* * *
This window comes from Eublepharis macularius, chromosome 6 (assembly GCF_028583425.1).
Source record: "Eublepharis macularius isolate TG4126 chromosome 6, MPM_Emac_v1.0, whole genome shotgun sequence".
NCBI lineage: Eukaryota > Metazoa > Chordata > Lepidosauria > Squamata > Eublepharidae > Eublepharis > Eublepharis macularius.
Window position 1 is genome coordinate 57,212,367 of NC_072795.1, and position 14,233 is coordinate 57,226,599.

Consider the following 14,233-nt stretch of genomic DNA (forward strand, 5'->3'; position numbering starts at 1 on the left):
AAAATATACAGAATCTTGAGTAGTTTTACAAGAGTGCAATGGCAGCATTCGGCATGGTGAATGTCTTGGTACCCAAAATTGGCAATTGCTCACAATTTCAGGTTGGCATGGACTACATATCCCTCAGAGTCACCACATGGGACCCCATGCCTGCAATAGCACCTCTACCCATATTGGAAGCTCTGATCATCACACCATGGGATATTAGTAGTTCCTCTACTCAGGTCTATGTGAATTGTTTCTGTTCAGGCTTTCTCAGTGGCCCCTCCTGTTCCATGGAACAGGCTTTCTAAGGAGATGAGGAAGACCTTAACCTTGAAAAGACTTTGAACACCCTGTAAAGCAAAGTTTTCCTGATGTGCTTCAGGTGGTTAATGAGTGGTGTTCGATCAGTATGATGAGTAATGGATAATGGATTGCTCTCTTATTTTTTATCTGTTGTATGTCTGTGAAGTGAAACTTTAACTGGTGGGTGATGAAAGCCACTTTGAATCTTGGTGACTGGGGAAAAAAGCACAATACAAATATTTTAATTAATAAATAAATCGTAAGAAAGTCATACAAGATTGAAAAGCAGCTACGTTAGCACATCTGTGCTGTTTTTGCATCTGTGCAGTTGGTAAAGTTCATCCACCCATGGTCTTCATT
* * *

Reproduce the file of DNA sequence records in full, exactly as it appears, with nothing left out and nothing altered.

This window comes from Eublepharis macularius, chromosome 6 (assembly GCF_028583425.1).
Source record: "Eublepharis macularius isolate TG4126 chromosome 6, MPM_Emac_v1.0, whole genome shotgun sequence".
NCBI lineage: Eukaryota > Metazoa > Chordata > Lepidosauria > Squamata > Eublepharidae > Eublepharis > Eublepharis macularius.
Window position 1 is genome coordinate 57,212,367 of NC_072795.1, and position 14,233 is coordinate 57,226,599.

Consider the following 14,233-nt stretch of genomic DNA (forward strand, 5'->3'; position numbering starts at 1 on the left):
AAAATATACAGAATCTTGAGTAGTTTTACAAGAGTGCAATGGCAGCATTCGGCATGGTGAATGTCTTGGTACCCAAAATTGGCAATTGCTCACAATTTCAGGTTGGCATGGACTACATATCCCTCAGAGTCACCACATGGGACCCCATGCCTGCAATAGCACCTCTACCCATATTGGAAGCTCTGATCATCACACCATGGGATATTAGTAGTTCCTCTACTCAGGTCTATGTGAATTGTTTCTGTTCAGGCTTTCTCAGTGGCCCCTCCTGTTCCATGGAACAGGCTTTCTAAGGAGATGAGGAAGACCTTAACCTTGAAAAGACTTTGAACACCCTGTAAAGCAAAGTTTTCCTGATGTGCTTCAGGTGGTTAATGAGTGGTGTTCGATCAGTATGATGAGTAATGGATAATGGATTGCTCTCTTATTTTTTATCTGTTGTATGTCTGTGAAGTGAAACTTTAACTGGTGGGTGATGAAAGCCACTTTGAATCTTGGTGACTGGGGAAAAAAGCACAATACAAATATTTTAATTAATAAATAAATCGTAAGAAAGTCATACAAGATTGAAAAGCAGCTACGTTAGCACATCTGTGCTGTTTTTGCATCTGTGCAGTTGGTAAAGTTCATCCACCCATGGTCTTCATT